Ozymandias: King of Kings

By Hikeandbike11

Drama / Romance

Mocked

Her dress was terribly uncomfortable.

The handmaiden who had dressed her used the word "ethereal" to describe the shimmering folds of white gold that cascaded down her body and swept slightly along the floor. And Jane could not see it's beauty. Shining like starlight, the dress had apparently been commissioned by Iduun when she first caught word of Jane's arrival in Asgard, and was only now ready. How the woman knew her measurements, Jane would never guess; and uncomfortable as she felt, a small part of her thanked Iduun for having the dress made. She would have felt terribly out of place at the banquet without the wise woman's actions.

"My Lady," came a sudden voice from a servant somewhere near her side. "Would you care for some wine, Lady Jane?" he asked. "It is a fine vintage, brought in especially for the celebration."

Not a celebration, Jane thought, but a drunken wake. She knew nothing of wine. The words vintage, sweet, dry, red, white - they met nothing to her, as she heavily preferred to remain in charge of her senses at all times. However, tonight was supposedly a celebratory occasion, and as Loki's betrothed, it would be unseemly for her to refuse the drink. Nodding to the unseen servant, she allowed her cup to be filled. She imagined red liquid flowed into her goblet, spilling from the golden decanter like a river of blood.

Jane was on Earth. Puente Antiguo, to be exact. Except it wasn't quite the small town in the desert of New Mexico that she remembered, because everything was blue, a deep, icy, glistening blue. The buildings, just as she remembered them, were shades of blue and grey that stretched upward to the dimly lit sky. Underfoot, light blue sand crunched and smooth pebbles of grey slid beside her bare feet. She looked around. The silence was deafening, the empty streets filled her with both dread and curiosity. She stepped away from the main street and started walking toward the outskirts of town, following a streak of deep blue that slashed across the greying sky, dotted with stars and three large silver moons.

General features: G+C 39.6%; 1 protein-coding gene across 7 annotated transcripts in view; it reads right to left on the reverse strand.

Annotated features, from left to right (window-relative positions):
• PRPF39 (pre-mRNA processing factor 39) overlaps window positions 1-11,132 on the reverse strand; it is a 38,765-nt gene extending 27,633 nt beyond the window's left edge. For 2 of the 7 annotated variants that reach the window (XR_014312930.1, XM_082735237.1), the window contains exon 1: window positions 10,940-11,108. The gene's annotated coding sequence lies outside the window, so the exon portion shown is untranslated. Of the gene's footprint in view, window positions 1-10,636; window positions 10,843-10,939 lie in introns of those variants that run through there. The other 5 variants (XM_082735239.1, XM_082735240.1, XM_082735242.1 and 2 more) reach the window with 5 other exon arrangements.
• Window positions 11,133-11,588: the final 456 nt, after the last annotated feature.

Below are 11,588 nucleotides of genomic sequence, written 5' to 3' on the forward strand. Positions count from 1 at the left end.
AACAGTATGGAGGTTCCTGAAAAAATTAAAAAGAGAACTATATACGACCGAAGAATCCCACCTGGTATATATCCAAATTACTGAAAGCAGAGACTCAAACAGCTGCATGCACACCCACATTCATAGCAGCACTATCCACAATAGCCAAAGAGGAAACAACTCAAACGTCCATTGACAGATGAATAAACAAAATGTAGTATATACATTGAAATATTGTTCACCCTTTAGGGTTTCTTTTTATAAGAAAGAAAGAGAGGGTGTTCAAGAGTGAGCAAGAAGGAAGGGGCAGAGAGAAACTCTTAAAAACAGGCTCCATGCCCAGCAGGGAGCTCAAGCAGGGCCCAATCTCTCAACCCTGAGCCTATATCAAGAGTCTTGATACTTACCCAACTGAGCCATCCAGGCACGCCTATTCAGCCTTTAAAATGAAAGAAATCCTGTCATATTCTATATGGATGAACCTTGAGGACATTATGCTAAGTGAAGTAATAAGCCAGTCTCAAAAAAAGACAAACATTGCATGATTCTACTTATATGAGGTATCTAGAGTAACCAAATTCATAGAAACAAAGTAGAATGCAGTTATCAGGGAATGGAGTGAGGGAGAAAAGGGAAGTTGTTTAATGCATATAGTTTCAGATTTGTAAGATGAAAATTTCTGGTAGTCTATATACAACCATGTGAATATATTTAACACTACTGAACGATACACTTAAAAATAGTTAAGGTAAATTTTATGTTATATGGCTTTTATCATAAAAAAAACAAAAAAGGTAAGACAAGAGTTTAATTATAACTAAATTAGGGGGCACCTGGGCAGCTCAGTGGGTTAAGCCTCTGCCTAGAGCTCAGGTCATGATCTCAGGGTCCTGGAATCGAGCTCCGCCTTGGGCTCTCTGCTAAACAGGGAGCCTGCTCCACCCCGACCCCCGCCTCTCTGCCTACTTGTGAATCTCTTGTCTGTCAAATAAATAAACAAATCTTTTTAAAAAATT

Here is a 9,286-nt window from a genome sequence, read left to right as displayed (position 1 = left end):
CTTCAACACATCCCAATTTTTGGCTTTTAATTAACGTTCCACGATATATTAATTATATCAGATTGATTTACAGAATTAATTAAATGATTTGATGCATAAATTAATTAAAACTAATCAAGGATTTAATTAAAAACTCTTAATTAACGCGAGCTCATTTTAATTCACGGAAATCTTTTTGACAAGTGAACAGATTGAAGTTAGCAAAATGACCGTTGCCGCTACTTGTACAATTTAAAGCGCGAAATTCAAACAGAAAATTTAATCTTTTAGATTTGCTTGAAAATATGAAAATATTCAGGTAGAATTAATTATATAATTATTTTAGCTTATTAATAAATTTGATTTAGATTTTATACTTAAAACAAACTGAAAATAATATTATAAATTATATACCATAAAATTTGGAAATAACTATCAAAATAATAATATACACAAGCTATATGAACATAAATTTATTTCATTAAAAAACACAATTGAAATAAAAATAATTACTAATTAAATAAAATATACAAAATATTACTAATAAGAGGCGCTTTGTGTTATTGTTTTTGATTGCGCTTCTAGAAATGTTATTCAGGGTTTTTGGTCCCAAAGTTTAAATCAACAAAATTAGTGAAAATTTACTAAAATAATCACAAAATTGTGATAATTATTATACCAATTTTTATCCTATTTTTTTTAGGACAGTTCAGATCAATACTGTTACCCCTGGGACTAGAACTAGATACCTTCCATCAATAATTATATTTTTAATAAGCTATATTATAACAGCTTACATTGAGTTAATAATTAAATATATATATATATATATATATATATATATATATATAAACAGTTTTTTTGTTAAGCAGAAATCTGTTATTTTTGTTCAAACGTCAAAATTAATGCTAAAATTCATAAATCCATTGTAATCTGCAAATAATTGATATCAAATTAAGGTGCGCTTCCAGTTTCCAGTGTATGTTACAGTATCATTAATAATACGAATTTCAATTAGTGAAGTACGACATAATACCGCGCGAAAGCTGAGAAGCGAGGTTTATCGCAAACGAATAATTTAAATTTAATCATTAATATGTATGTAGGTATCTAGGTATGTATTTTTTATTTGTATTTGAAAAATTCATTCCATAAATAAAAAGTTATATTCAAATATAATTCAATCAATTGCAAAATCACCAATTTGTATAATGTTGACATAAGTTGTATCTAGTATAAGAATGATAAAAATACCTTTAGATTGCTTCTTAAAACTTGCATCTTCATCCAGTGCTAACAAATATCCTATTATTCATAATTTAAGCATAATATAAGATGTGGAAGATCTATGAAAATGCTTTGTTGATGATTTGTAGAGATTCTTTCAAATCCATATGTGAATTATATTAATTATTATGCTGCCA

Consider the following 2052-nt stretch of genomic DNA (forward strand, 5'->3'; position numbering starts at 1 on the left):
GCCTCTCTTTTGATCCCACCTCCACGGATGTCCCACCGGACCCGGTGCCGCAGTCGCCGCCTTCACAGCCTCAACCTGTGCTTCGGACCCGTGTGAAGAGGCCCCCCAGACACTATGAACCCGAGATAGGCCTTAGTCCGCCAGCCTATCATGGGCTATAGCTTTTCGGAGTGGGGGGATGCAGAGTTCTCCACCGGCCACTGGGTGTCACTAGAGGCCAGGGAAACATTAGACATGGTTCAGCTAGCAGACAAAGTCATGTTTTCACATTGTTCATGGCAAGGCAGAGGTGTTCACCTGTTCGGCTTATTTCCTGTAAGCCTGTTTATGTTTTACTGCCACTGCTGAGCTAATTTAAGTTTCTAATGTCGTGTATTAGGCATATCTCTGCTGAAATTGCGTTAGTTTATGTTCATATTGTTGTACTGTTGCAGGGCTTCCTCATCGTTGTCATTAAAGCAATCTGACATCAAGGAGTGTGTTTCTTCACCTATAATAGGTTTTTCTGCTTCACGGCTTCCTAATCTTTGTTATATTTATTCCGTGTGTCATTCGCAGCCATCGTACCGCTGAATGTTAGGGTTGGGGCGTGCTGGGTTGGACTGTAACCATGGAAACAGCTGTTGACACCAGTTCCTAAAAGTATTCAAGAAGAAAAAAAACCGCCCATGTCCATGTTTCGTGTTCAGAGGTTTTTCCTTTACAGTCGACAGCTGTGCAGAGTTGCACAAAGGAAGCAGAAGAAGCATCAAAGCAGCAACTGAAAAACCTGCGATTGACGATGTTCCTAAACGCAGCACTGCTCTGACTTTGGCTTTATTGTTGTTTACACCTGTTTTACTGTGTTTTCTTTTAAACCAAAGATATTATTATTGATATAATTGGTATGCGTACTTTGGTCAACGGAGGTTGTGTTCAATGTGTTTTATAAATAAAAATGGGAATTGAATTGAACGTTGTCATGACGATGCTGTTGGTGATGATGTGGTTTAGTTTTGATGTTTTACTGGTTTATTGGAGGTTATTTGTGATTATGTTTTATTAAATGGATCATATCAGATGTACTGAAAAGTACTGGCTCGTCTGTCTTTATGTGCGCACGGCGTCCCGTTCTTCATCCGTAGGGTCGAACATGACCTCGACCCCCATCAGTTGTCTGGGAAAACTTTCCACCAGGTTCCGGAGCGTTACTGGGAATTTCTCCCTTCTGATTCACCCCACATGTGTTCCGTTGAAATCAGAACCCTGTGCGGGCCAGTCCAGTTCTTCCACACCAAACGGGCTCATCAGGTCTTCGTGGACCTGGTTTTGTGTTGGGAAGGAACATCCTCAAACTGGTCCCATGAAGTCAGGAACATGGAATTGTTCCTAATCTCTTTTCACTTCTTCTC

She moved as though in a dream, but everything was so real. Her feet carried her swiftly away from the town and into the deep blue desert, where, on the horizon, beneath the streak of deep blue, Jane could make out hazy figures walking toward her. She tried to turn away, but her feet overruled, and she continued toward the figures, which were grower larger and more defined. The sky grew lighter, illuminating a soft glow around their bodies. Closer, closer, now nearly close enough to shake hands, Jane fairly floated up to the figures. Half were human. They were men and women both, old and young, And every human was holding the hand of another figure, something that looked human but was very alien.

The alien figures were a deep blue, a blue that matched the streak overhead in the lightening sky. Their faces and visible bodies were marked with lines and symbols that formed some sort of writing, a form of ancient ruins that Jane could not read. She recognized these creatures; somewhere in her memory, she realized they were the frost giants of Jotunheim. And they were holding hands with humans.

She approached the nearest pair. There were nearly twenty total. This pair consisted of an elderly human woman and a frost giant with sad eyes. The woman was clearly of Indian descent. Her long, white hair was braided behind a smiling face, and her body was wrapped in fabrics of red and gold. Jane floated to the woman and felt herself smiling, felt herself warming from within and drawn to the couple. She wanted to form words and ask so many questions, but her mouth wouldn't work. All she could do was gesture at the pair, prompting the frost giant to firmly grab her hands and shake his head, glancing at the woman beside him. She smiled, then gently took Jane's head in her hands and leaned forward until their foreheads were touching.